The effect of race on survival after local therapy in metastatic prostate cancer patients
Introduction: Local therapy (LT) may offer a survival advantage in highly select, newly diagnosed metastatic prostate cancer (mPCa) patients. However, it is unknown whether the benefits vary in Caucasian vs. African American (AA) patients.
Methods: Within the Surveillance Epidemiology and End Results (SEER) database (2004–2014), we focused on Caucasians and AA patients with newly diagnosed mPCa treated with LT: radical prostatectomy (RP) and brachytherapy (RT). Endpoints consisted of cancer-specific mortality (CSM) and overall mortality (OM). Kaplan-Meier analyses and multivariable Cox regression models tested for racial difference in CSM and OM.
Results: Between 2004 and 2014, we identified 408 (77.2%) Caucasians and 121 (22.8%) AAs with newly diagnosed mPCa treated with LT: RP (n=357) or RT (n=172). According to race, when LT is defined as RP, Caucasian patients had a significantly longer survival vs. AA patients: CSM-free survival 123 vs. 63 months (p=0.004) and OM-free survival 108 vs. 46 months (p=0.002). The CSM and OM benefits were confirmed in multivariable analyses (hazard ratio [HR] 0.56, p=0.01 for CSM; HR 0.60, p=0.01 for OM). However, no differences in CSM or OM were recorded according to race when LT consisted of RT.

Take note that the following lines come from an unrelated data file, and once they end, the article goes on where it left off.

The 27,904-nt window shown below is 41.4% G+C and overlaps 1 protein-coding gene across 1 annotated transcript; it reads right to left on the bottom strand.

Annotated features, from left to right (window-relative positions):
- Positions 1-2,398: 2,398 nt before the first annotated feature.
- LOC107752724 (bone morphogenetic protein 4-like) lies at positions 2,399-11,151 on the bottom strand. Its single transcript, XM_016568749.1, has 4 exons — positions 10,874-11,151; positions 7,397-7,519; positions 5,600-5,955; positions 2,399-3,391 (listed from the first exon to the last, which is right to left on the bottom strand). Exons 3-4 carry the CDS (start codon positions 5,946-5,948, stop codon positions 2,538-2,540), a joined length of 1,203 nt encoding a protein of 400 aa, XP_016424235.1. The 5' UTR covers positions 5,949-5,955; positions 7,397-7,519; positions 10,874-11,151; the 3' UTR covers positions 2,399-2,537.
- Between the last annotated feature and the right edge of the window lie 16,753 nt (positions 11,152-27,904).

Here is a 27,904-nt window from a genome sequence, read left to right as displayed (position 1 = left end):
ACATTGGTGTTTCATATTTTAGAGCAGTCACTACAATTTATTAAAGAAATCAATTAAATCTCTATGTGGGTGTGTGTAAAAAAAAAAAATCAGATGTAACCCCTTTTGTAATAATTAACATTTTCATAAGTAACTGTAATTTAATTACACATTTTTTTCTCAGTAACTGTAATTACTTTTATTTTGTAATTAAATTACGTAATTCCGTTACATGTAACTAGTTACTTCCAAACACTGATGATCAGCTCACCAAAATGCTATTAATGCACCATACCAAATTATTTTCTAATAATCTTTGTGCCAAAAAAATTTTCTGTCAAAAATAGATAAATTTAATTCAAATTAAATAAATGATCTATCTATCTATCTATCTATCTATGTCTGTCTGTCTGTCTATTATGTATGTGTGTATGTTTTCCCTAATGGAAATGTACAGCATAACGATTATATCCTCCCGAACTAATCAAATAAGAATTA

Conclusions: Our results indicate that race is not associated with difference in survival after LT in mPCa patients. However, when focusing on RP-treated patients, Caucasian race is associated with higher CSM and OM rates relative to AA race. This racial difference does not apply to RT. Our findings should be considered in future prospective trials for the purpose of preplanned stratification according to race.
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